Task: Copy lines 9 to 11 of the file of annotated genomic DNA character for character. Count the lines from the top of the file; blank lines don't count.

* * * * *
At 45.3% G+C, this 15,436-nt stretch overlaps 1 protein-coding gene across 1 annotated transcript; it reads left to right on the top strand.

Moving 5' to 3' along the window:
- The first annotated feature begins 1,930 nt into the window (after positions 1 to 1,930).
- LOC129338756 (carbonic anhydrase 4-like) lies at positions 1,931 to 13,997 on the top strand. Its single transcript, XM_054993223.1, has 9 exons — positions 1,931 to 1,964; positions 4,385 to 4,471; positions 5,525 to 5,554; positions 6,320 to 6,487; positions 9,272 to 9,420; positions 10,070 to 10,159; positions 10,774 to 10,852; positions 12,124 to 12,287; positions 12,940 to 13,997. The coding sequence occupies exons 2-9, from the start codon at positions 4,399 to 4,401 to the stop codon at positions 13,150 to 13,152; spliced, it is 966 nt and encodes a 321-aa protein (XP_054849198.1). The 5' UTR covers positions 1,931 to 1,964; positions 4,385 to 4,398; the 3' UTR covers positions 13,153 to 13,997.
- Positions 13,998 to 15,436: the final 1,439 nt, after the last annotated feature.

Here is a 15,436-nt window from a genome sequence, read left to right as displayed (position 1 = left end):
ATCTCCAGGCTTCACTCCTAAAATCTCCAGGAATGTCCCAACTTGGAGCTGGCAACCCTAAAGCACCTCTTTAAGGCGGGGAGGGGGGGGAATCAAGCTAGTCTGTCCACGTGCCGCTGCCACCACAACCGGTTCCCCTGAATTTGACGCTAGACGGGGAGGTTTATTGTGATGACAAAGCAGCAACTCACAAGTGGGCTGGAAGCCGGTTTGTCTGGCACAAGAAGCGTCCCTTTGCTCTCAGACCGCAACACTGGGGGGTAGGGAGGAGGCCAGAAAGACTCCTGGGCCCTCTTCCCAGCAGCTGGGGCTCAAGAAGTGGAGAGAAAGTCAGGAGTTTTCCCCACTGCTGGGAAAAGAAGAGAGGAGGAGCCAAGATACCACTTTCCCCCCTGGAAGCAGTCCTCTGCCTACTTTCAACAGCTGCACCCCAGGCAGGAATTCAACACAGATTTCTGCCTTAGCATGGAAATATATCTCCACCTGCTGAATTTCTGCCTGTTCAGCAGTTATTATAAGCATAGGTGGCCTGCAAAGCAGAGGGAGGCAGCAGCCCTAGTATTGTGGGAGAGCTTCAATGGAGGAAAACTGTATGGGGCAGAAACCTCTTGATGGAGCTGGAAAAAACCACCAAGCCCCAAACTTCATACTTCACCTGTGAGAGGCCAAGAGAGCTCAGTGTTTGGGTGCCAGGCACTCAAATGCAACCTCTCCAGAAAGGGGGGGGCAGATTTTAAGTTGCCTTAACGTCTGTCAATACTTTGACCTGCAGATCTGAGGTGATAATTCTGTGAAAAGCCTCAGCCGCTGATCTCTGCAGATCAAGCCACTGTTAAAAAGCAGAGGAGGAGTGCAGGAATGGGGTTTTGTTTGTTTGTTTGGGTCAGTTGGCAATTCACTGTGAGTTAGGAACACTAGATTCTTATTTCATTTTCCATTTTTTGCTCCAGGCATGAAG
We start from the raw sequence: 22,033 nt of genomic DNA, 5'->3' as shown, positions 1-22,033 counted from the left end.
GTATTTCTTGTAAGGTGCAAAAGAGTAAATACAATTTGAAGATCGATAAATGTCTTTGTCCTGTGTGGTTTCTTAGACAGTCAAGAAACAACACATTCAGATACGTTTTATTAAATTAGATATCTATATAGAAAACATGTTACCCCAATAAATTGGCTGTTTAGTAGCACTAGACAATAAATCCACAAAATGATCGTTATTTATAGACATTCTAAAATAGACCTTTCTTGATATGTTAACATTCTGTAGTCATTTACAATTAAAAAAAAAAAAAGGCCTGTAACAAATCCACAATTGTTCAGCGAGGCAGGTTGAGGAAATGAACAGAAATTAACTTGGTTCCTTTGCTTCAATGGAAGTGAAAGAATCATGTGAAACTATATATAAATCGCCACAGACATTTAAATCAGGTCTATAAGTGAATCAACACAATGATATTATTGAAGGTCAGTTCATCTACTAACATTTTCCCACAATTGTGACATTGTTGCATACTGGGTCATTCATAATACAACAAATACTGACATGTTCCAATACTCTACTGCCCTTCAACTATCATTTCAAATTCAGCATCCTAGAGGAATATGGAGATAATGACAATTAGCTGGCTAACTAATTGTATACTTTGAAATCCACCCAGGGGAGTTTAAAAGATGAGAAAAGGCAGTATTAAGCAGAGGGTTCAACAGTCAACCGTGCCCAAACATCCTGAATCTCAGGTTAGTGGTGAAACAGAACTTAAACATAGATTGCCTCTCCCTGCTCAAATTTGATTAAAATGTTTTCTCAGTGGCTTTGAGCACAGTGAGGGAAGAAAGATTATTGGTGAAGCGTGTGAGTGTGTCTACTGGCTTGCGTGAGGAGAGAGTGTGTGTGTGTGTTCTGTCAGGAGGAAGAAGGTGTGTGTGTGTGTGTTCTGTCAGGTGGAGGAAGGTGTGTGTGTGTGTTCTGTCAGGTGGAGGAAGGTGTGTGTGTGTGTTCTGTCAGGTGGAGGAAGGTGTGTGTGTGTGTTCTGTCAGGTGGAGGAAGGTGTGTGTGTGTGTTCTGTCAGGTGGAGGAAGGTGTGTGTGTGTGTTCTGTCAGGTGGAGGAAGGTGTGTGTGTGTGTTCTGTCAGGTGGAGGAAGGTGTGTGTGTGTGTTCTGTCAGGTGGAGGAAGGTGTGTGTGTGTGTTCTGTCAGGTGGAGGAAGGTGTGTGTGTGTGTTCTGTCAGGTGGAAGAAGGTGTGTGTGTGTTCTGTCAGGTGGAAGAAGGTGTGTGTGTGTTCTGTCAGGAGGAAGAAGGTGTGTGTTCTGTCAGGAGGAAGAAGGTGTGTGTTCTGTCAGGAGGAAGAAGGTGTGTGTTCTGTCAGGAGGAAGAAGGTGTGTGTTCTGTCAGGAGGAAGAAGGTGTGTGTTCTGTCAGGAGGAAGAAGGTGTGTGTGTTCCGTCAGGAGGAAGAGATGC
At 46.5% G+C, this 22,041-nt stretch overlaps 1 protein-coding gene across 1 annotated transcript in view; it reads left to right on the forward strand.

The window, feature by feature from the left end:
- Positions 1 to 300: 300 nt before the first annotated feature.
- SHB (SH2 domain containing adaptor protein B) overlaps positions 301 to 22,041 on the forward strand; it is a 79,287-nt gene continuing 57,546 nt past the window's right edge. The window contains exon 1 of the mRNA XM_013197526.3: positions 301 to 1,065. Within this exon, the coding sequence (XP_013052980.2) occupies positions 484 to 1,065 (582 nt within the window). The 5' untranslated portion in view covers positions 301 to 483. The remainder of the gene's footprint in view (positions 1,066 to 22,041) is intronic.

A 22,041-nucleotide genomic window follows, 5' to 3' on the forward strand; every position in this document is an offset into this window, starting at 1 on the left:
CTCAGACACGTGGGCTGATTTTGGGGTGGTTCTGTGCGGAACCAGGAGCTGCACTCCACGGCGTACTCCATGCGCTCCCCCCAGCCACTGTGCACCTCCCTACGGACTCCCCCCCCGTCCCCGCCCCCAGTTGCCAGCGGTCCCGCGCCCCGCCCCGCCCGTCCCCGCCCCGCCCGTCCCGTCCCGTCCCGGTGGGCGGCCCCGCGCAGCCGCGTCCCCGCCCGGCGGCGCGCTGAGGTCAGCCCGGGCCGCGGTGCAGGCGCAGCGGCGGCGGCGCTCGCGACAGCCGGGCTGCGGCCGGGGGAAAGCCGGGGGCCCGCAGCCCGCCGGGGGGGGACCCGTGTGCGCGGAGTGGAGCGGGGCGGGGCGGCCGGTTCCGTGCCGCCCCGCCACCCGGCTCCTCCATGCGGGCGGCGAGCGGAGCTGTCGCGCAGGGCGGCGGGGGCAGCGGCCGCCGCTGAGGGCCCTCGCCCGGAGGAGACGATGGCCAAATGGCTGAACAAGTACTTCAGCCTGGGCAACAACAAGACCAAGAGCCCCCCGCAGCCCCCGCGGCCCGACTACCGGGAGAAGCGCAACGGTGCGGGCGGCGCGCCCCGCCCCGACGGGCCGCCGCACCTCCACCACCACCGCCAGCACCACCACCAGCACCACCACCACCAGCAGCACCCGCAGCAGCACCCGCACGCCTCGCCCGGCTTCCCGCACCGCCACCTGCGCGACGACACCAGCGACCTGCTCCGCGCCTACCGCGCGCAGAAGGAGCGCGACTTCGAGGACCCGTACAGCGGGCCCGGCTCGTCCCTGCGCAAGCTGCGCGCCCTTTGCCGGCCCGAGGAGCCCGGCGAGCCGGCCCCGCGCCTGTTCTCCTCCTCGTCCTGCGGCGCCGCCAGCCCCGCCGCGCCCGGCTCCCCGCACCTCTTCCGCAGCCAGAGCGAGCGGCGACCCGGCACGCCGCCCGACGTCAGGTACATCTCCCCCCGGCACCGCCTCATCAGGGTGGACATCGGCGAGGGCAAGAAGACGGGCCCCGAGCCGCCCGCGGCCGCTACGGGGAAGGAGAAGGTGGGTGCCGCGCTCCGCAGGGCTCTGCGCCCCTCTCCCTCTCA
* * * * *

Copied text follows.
GTATTTCTTGTAAGGTGCAAAAGAGTAAATACAATTTGAAGATCGATAAATGTCTTTGTCCTGTGTGGTTTCTTAGACAGTCAAGAAACAACACATTCAGATACGTTTTATTAAATTAGATATCTATATAGAAAACATGTTACCCCAATAAATTGGCTGTTTAGTAGCACTAGACAATAAATCCACAAAATGATCGTTATTTATAGACATTCTAAAATAGACCTTTCTTGATATGTTAACATTCTGTAGTCATTTACAATTAAAAAAAAAAAAAGGCCTGTAACAAATCCACAATTGTTCAGCGAGGCAGGTTGAGGAAATGAACAGAAATTAACTTGGTTCCTTTGCTTCAATGGAAGTGAAAGAATCATGTGAAACTATATATAAATCGCCACAGACATTTAAATCAGGTCTATAAGTGAATCAACACAATGATATTATTGAAGGTCAGTTCATCTACTAACATTTTCCCACAATTGTGACATTGTTGCATACTGGGTCATTCATAATACAACAAATACTGACATGTTCCAATACTCTACTGCCCTTCAACTATCATTTCAAATTCAGCATCCTAGAGGAATATGGAGATAATGACAATTAGCTGGCTAACTAATTGTATACTTTGAAATCCACCCAGGGGAGTTTAAAAGATGAGAAAAGGCAGTATTAAGCAGAGGGTTCAACAGTCAACCGTGCCCAAACATCCTGAATCTCAGGTTAGTGGTGAAACAGAACTTAAACATAGATTGCCTCTCCCTGCTCAAATTTGATTAAAATGTTTTCTCAGTGGCTTTGAGCACAGTGAGGGAAGAAAGATTATTGGTGAAGCGTGTGAGTGTGTCTACTGGCTTGCGTGAGGAGAGAGTGTGTGTGTGTGTTCTGTCAGGAGGAAGAAGGTGTGTGTGTGTGTGTTCTGTCAGGTGGAGGAAGGTGTGTGTGTGTGTTCTGTCAGGTGGAGGAAGGTGTGTGTGTGTGTTCTGTCAGGTGGAGGAAGGTGTGTGTGTGTGTTCTGTCAGGTGGAGGAAGGTGTGTGTGTGTGTTCTGTCAGGTGGAGGAAGGTGTGTGTGTGTGTTCTGTCAGGTGGAGGAAGGTGTGTGTGTGTGTTCTGTCAGGTGGAGGAAGGTGTGTGTGTGTGTTCTGTCAGGTGGAGGAAGGTGTGTGTGTGTGTTCTGTCAGGTGGAGGAAGGTGTGTGTGTGTGTTCTGTCAGGTGGAAGAAGGTGTGTGTGTGTTCTGTCAGGTGGAAGAAGGTGTGTGTGTGTTCTGTCAGGAGGAAGAAGGTGTGTGTTCTGTCAGGAGGAAGAAGGTGTGTGTTCTGTCAGGAGGAAGAAGGTGTGTGTTCTGTCAGGAGGAAGAAGGTGTGTGTTCTGTCAGGAGGAAGAAGGTGTGTGTTCTGTCAGGAGGAAGAAGGTGTGTGTGTTCCGTCAGGAGGAAGAGATGC
At 46.5% G+C, this 22,041-nt stretch overlaps 1 protein-coding gene across 1 annotated transcript in view; it reads left to right on the forward strand.

The window, feature by feature from the left end: